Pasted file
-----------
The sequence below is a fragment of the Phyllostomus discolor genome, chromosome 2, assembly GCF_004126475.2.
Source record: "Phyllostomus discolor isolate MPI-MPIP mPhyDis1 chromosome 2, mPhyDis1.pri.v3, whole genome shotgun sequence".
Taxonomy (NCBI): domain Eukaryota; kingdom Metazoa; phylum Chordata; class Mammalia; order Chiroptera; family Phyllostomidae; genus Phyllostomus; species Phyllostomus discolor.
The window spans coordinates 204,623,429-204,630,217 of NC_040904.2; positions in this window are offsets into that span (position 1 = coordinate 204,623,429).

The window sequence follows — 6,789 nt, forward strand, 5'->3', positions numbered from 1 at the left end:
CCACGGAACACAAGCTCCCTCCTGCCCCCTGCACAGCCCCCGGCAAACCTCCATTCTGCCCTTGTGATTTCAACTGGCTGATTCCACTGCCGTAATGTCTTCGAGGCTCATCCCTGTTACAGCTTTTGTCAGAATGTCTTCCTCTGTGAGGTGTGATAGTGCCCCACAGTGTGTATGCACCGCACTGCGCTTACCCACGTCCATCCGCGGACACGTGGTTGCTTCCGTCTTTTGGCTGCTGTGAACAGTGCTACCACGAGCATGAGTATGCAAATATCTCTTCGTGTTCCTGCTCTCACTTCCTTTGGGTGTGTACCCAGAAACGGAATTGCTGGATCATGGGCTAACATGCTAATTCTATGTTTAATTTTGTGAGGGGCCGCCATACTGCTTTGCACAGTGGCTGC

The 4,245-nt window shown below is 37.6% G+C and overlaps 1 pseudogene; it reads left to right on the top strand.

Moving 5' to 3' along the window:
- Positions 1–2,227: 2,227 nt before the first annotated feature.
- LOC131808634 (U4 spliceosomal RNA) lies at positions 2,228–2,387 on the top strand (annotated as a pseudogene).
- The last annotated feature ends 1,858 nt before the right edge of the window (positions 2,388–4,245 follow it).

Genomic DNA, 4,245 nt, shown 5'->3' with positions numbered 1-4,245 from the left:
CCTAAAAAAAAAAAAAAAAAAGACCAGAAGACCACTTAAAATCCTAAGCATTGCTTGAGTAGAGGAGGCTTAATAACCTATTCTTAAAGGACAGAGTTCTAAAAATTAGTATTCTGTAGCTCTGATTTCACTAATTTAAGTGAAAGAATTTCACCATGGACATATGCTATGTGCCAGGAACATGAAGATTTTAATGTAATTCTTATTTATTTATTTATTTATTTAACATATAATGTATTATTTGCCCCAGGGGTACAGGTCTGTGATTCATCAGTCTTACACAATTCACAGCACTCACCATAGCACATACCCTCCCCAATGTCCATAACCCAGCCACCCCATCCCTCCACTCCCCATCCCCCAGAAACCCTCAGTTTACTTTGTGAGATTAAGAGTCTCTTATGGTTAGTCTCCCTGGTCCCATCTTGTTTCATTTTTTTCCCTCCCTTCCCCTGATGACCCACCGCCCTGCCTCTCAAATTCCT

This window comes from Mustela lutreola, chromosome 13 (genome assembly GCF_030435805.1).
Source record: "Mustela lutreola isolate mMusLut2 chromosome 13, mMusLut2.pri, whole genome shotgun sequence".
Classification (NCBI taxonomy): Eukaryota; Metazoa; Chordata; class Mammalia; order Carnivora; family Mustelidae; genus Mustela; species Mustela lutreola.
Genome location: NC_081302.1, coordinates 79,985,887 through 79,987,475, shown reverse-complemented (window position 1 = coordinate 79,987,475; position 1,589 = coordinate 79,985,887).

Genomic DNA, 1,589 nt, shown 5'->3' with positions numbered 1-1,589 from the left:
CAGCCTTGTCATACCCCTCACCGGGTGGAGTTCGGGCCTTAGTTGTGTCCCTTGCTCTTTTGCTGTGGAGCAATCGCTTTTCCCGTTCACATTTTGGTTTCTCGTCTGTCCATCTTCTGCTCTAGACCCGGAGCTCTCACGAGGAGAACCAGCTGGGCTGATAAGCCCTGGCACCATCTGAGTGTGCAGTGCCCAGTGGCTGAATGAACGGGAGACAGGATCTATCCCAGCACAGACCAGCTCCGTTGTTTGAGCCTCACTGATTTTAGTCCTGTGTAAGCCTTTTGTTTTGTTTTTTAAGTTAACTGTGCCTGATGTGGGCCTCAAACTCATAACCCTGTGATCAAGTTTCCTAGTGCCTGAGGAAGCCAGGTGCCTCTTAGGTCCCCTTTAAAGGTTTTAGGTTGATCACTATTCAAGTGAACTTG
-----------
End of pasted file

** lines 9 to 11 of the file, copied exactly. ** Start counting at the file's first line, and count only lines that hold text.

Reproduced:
- Positions 1–2,227: 2,227 nt before the first annotated feature.
- LOC131808634 (U4 spliceosomal RNA) lies at positions 2,228–2,387 on the top strand (annotated as a pseudogene).
- The last annotated feature ends 1,858 nt before the right edge of the window (positions 2,388–4,245 follow it).